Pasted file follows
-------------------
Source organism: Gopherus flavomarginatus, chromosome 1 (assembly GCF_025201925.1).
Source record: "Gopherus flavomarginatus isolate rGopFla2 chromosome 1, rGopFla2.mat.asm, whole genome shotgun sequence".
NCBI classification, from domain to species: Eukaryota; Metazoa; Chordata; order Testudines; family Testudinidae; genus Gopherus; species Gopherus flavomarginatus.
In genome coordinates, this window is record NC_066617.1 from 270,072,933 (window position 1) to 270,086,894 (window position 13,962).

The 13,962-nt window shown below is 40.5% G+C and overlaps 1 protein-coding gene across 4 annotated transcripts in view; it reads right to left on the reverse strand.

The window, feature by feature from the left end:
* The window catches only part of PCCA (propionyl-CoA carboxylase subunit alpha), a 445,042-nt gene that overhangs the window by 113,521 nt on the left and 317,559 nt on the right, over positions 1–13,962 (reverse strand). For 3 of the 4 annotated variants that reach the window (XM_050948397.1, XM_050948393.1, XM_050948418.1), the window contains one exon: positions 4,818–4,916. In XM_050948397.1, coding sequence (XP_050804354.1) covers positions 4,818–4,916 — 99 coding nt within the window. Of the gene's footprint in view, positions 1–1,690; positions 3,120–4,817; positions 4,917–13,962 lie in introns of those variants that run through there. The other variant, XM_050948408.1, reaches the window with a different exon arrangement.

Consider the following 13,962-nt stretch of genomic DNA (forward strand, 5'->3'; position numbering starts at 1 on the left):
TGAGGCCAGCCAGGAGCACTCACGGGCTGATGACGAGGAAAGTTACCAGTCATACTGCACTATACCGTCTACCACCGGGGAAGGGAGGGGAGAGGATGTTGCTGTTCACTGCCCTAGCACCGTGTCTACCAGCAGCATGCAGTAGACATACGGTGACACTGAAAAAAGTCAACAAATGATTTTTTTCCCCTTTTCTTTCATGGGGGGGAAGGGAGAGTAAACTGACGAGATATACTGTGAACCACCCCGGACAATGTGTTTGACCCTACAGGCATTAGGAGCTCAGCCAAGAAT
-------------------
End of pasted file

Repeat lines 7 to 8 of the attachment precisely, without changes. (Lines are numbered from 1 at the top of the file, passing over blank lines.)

* The window catches only part of PCCA (propionyl-CoA carboxylase subunit alpha), a 445,042-nt gene that overhangs the window by 113,521 nt on the left and 317,559 nt on the right, over positions 1–13,962 (reverse strand). For 3 of the 4 annotated variants that reach the window (XM_050948397.1, XM_050948393.1, XM_050948418.1), the window contains one exon: positions 4,818–4,916. In XM_050948397.1, coding sequence (XP_050804354.1) covers positions 4,818–4,916 — 99 coding nt within the window. Of the gene's footprint in view, positions 1–1,690; positions 3,120–4,817; positions 4,917–13,962 lie in introns of those variants that run through there. The other variant, XM_050948408.1, reaches the window with a different exon arrangement.

Consider the following 13,962-nt stretch of genomic DNA (forward strand, 5'->3'; position numbering starts at 1 on the left):